Aces on Bridge — Daily Columns

The Aces on Bridge: Friday, February 19th, 2021


Iain ClimieMarch 5th, 2021 at 7:31 pm

Hi Bobby,

On BWTA is there any case for sandbagging with 3H against aggressive opposition. It is purely competitive of course but if one of them has a fair hand with (say) Hxxx(x) they may well read partner for shortage and wade in. Imagine East had (say) a flat 14 count with H10xx and 3H rolls back to him. There are players who will place partner with 7-9 pts and shortish hearts and wade in, especially at pairs.

Worth a shot?

Iain ClimieMarch 5th, 2021 at 7:32 pm

For that matter, even passing might work if you need a top or swing in similar circumstances.



bobbywolffMarch 5th, 2021 at 8:01 pm

Hi Iain,

IMO the idea is good, but the example hand is not, unless you may agree that a jump to 4 hearts can be construed by the opponents, as an attempt to preempt and still hear from them.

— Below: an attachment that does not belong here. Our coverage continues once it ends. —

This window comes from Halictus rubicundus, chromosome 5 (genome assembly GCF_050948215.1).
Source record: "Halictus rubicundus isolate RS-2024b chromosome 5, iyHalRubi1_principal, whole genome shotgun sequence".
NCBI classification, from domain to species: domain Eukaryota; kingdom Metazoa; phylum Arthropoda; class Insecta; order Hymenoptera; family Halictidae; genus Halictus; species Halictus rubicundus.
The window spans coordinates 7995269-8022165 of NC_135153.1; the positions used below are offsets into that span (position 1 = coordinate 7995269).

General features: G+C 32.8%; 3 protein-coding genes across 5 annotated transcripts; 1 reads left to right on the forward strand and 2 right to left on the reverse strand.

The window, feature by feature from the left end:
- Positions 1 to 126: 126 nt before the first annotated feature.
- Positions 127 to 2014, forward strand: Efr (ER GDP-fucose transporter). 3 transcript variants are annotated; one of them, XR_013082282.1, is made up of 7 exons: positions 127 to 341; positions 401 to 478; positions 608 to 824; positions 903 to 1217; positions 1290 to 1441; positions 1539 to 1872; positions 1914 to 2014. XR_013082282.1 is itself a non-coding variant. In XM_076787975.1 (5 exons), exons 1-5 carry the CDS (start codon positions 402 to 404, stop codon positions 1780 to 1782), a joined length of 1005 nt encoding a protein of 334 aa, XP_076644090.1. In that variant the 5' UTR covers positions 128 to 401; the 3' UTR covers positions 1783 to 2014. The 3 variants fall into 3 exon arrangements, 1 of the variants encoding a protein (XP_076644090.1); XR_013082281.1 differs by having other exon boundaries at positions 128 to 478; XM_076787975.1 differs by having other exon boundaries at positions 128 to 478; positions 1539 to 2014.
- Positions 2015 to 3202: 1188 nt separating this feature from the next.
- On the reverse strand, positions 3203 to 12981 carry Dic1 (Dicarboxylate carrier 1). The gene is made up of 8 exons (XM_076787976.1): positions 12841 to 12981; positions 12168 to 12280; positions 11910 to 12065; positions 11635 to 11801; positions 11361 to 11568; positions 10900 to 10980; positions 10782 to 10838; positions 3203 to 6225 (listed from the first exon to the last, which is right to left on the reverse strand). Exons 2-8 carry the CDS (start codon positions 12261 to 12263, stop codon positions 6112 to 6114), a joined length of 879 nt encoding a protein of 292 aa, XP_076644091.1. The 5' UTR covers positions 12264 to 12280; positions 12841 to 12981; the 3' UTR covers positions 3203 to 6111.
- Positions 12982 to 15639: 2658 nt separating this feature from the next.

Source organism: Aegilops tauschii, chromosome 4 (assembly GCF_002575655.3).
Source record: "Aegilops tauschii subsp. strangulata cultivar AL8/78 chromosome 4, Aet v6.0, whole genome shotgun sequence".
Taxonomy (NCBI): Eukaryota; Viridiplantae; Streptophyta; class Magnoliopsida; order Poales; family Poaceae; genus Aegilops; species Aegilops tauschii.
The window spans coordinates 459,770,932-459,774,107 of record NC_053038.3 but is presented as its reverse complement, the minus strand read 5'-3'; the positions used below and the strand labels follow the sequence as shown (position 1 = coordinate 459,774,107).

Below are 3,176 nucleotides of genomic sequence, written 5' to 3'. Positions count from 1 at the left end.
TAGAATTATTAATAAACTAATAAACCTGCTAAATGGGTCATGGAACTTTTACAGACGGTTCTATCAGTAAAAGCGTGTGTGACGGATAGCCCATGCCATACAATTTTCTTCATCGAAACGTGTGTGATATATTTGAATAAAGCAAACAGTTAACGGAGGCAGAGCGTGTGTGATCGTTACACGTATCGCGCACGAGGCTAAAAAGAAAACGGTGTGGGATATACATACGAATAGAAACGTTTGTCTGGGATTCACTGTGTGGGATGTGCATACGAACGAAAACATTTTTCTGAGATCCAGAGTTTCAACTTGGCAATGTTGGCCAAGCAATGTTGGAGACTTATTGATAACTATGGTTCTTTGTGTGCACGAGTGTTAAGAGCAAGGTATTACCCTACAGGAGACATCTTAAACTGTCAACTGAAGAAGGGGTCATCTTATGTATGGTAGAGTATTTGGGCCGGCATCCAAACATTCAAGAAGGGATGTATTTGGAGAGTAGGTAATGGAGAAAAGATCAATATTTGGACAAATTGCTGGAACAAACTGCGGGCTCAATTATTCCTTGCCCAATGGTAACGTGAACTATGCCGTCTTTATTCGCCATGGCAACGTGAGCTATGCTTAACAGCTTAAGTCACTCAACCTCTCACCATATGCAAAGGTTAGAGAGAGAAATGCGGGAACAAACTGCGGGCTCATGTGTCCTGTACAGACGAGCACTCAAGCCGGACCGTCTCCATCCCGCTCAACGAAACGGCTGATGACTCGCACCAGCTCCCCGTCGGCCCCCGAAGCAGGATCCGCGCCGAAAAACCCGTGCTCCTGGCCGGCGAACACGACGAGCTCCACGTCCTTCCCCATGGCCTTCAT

Why? If you bid 3 hearts and the bidding then comes back around to you with the opponents in either 3 spades or 4 clubs, I wouldn’t double, but perhaps my conservatism is not universally shared.

However, even I (and everyone else) would double if it came back any higher. Yes, I know if one’s partnership never ever had -530 or -730 it probably is because we were not doubling enough, but somehow that oft heard opinion sounds a bit hollow, not to mention likely not true.

However, one pays his money, one takes his choice, and, of course, let the winner explain.

Now that immediately above is one I can latch onto, although the act of inviting my partner outside to settle this discussion, would only occur in my wildest dream, not one believable by anyone, especially me, since I like my nose just where it is (yes, I could wish it to be a lot smaller, but I hope to continue to smell).

Hopefully, you will interpret that, the way I meant.

bobbywolffMarch 5th, 2021 at 8:16 pm

Hi again Iain,

Since, when the bidding tends to get high, and especially during the first round, is often when the battle is joined and results (at least it seems) that the last bidder usually gets and earns the zero.